MUMBAI: Concerns among Mumbaiites about experiencing extreme heat are not unfounded. Urbanisation, the growth in the extent of concrete surfaces, high-rise buildings with glass facades, and a decline in tree cover has been warming the city over the past three decades, says an analysis of urban heat islands by Mithibai College, Vile Parle, and the University Grants Commission. Urban heat islands are areas that have average temperatures higher than the surrounding rural areas.
The study looked at average day time and night time temperatures between 1976 and 2007 at weather stations at Colaba and Santacruz and compared them to those located at Alibaug and Dahanu. The study found that the suburbs are warmer during the day in winter and summer than south Mumbai, Alibag and Dahanu. Likewise, south Mumbai was warmer during the nights in winter and summer as compared to the other meteorological stations.
Urban heat island is a phenomenon in the metros owing to rapid urbanisation, modern building structures which retain heat and energy-intensive activities. Though an urban heat island can form during any time of the day, it is more pronounced after sunset owing to the slow release of heat from the land.
“The city and suburbs experience the urban heat island effect indicating that this warming is anthropogenic (man-made) in nature and related to urbanisation,” said professor Sunita Maral, Mithibai College, and co-author. “Urban heat islands are also now shifting from the city to suburbs owing to process of suburbanisation. This is caused by shifting of population and commercial activities to suburbs, an increase in floor space index which allows more construction and progressive replacement of natural surface by built-up surface.”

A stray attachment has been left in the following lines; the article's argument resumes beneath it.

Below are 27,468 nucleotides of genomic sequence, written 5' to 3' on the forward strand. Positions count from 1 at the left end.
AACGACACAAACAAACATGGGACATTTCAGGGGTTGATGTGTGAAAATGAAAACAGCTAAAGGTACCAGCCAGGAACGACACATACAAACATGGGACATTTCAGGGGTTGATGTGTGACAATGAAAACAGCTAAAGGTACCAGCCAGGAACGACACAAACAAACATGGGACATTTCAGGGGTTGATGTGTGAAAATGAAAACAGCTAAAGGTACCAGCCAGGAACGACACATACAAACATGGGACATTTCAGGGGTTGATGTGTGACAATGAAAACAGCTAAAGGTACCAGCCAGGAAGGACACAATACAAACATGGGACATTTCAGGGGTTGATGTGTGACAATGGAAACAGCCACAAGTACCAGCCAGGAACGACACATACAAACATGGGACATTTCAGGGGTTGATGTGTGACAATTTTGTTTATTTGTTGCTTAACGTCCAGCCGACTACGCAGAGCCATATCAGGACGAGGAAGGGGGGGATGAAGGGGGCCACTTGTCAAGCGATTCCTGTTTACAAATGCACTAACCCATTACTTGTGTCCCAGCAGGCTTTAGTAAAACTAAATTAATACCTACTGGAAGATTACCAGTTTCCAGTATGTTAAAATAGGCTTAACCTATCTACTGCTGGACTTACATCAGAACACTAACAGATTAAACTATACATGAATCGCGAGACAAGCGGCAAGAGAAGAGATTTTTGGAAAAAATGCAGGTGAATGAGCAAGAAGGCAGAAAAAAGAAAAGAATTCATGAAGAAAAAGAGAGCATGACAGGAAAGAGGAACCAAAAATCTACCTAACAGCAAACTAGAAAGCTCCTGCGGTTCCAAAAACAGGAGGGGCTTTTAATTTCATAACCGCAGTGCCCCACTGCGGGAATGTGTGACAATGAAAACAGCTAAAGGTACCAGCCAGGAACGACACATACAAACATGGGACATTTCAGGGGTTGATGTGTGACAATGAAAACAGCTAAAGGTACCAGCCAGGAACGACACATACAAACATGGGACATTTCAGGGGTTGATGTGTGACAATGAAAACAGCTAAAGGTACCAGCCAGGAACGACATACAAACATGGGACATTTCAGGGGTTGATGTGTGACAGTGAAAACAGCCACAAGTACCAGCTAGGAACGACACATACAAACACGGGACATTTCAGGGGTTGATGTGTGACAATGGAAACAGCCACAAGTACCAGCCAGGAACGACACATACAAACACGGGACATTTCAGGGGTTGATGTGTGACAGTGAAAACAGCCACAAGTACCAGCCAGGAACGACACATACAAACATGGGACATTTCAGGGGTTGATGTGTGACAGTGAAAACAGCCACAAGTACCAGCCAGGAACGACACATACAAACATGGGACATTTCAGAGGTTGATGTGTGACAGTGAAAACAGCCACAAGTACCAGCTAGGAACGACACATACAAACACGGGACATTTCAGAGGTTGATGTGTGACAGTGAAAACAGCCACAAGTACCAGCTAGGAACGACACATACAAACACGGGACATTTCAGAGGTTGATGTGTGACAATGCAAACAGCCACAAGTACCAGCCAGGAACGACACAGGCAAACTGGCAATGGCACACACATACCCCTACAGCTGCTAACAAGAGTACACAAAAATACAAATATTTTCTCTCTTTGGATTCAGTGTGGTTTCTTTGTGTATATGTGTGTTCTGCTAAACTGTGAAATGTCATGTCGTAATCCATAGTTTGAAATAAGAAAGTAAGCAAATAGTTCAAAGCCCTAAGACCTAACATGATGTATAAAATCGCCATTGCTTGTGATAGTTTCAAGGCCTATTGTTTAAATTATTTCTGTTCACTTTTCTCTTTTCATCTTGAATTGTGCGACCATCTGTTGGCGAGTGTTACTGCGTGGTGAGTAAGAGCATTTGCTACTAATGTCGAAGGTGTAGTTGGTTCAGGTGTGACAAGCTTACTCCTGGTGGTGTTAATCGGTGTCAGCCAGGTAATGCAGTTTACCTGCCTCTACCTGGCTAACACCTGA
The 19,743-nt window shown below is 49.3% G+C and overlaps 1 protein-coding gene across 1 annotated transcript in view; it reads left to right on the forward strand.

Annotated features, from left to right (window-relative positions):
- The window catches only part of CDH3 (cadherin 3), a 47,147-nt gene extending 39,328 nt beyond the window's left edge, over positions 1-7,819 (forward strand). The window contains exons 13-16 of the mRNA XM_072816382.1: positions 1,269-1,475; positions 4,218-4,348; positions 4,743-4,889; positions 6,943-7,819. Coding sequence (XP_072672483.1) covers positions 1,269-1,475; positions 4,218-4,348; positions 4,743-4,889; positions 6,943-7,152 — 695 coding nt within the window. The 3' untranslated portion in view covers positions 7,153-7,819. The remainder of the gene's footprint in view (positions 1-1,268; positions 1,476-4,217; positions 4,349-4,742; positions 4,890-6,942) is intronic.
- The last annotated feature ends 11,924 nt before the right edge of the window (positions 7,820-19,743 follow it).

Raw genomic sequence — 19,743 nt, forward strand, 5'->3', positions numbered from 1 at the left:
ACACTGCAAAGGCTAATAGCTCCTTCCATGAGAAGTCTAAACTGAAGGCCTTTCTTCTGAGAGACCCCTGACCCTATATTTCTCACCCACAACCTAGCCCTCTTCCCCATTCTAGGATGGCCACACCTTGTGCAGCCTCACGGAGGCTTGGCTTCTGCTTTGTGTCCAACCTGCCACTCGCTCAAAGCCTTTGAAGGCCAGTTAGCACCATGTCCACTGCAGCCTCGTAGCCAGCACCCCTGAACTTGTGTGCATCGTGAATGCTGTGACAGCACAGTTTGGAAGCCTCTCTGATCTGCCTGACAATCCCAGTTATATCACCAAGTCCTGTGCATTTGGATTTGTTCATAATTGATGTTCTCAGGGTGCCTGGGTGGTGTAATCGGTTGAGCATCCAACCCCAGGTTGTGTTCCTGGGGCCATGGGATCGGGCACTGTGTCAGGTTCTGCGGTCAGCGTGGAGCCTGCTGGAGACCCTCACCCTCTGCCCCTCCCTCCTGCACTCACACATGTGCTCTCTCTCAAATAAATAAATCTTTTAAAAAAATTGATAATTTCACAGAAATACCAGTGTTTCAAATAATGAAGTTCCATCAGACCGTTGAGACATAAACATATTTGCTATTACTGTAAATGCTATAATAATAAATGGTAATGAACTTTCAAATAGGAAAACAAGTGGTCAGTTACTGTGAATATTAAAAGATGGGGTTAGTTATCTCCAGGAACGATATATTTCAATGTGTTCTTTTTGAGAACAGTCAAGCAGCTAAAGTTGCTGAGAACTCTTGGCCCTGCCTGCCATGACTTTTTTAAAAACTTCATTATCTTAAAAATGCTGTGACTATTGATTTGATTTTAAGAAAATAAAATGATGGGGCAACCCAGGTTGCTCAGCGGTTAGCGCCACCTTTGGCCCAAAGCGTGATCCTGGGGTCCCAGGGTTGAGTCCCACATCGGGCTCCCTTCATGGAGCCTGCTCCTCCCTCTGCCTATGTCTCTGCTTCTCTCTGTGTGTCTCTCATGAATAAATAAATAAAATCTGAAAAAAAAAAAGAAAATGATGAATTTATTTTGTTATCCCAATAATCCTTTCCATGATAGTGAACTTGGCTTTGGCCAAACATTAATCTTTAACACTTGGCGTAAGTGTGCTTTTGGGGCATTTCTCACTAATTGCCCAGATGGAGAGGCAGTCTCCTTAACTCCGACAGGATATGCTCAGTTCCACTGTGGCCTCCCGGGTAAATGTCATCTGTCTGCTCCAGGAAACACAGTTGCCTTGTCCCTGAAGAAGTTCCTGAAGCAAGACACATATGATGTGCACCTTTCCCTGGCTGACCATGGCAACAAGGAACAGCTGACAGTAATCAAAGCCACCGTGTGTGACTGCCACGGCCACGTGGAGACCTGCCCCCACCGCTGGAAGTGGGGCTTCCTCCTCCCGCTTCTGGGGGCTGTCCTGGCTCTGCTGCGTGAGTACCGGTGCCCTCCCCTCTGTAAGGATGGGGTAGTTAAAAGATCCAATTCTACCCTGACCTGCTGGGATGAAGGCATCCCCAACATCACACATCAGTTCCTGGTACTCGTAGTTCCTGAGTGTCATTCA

The study, also co-authored by Tapati Mukhopadhyay, states that the construction of high-rise buildings along narrow roads of old residential areas prevents reflected heat to escape from urban surface to space and hence increases the urban heat. “The production of waste heat from air-conditioning and refrigeration systems and also from the vehicular traffic adds to the urban heat. Thus, change in the city landscape is responsible for the change in the micro-climate of the city,” read the paper.
According to t he Indian Institute of Science ( IISc), Bangalore, the net loss in vegetation in Mumbai over four decades (1973 to 2009) stood at 62.79%. In addition, land-use analysis indicated a decrease in vegetation by 20% with a 155% increase in built-up area during the same period.
“That 62.79% in 2009 has easily gone up to about 80% today. It’s the citizens that have to pay the price for such senseless growth in metros undertaken by policy makers that ultimately results in extreme weather events such as heat and flooding,” said TV Ramachandra, Centre f or Ecological Sciences, IISc.